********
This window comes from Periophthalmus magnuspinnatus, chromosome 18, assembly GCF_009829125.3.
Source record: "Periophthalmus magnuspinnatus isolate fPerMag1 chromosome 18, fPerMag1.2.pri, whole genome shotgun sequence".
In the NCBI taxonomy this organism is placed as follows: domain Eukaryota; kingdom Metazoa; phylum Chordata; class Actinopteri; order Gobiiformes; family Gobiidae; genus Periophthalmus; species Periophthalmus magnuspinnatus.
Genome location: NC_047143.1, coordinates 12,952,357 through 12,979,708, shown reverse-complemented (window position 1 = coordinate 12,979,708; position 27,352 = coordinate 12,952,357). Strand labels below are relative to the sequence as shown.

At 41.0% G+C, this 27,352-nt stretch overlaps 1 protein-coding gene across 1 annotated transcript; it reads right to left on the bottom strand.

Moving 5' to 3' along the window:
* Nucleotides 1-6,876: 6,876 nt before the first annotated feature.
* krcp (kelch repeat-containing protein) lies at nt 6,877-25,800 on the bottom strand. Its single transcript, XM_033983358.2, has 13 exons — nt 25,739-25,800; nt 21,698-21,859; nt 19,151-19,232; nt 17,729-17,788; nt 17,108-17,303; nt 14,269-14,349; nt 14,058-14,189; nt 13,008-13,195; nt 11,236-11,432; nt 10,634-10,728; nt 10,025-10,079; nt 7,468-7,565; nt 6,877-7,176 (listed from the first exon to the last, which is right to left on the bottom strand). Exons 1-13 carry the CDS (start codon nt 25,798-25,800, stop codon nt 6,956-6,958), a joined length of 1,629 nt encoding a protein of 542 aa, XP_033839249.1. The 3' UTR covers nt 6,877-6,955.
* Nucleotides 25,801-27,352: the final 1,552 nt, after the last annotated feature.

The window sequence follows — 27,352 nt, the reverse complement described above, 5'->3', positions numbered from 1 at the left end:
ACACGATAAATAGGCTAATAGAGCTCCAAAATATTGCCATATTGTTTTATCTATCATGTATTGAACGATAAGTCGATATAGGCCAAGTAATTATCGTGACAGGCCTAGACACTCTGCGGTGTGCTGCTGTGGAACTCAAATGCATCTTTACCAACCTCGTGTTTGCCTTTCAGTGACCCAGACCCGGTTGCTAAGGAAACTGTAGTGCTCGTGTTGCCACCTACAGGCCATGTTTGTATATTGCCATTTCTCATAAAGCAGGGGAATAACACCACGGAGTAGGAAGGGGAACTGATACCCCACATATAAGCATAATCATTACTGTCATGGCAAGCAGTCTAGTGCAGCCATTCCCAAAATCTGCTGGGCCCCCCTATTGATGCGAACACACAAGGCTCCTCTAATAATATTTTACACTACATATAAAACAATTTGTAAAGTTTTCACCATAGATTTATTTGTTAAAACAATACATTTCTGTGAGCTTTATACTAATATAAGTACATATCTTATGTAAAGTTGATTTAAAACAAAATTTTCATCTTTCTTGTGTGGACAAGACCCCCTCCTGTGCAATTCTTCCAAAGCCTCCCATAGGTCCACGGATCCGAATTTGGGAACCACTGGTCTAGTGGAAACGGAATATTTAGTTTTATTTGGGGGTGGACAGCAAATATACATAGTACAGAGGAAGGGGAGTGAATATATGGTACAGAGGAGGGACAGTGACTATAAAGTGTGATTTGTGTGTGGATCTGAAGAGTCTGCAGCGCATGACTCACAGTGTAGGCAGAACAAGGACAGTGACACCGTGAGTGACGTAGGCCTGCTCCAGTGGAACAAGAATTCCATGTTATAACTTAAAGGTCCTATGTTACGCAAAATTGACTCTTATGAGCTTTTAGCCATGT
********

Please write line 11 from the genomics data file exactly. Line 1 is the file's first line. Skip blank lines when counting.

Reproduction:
ACACGATAAATAGGCTAATAGAGCTCCAAAATATTGCCATATTGTTTTATCTATCATGTATTGAACGATAAGTCGATATAGGCCAAGTAATTATCGTGACAGGCCTAGACACTCTGCGGTGTGCTGCTGTGGAACTCAAATGCATCTTTACCAACCTCGTGTTTGCCTTTCAGTGACCCAGACCCGGTTGCTAAGGAAACTGTAGTGCTCGTGTTGCCACCTACAGGCCATGTTTGTATATTGCCATTTCTCATAAAGCAGGGGAATAACACCACGGAGTAGGAAGGGGAACTGATACCCCACATATAAGCATAATCATTACTGTCATGGCAAGCAGTCTAGTGCAGCCATTCCCAAAATCTGCTGGGCCCCCCTATTGATGCGAACACACAAGGCTCCTCTAATAATATTTTACACTACATATAAAACAATTTGTAAAGTTTTCACCATAGATTTATTTGTTAAAACAATACATTTCTGTGAGCTTTATACTAATATAAGTACATATCTTATGTAAAGTTGATTTAAAACAAAATTTTCATCTTTCTTGTGTGGACAAGACCCCCTCCTGTGCAATTCTTCCAAAGCCTCCCATAGGTCCACGGATCCGAATTTGGGAACCACTGGTCTAGTGGAAACGGAATATTTAGTTTTATTTGGGGGTGGACAGCAAATATACATAGTACAGAGGAAGGGGAGTGAATATATGGTACAGAGGAGGGACAGTGACTATAAAGTGTGATTTGTGTGTGGATCTGAAGAGTCTGCAGCGCATGACTCACAGTGTAGGCAGAACAAGGACAGTGACACCGTGAGTGACGTAGGCCTGCTCCAGTGGAACAAGAATTCCATGTTATAACTTAAAGGTCCTATGTTACGCAAAATTGACTCTTATGAGCTTTTAGCCATGT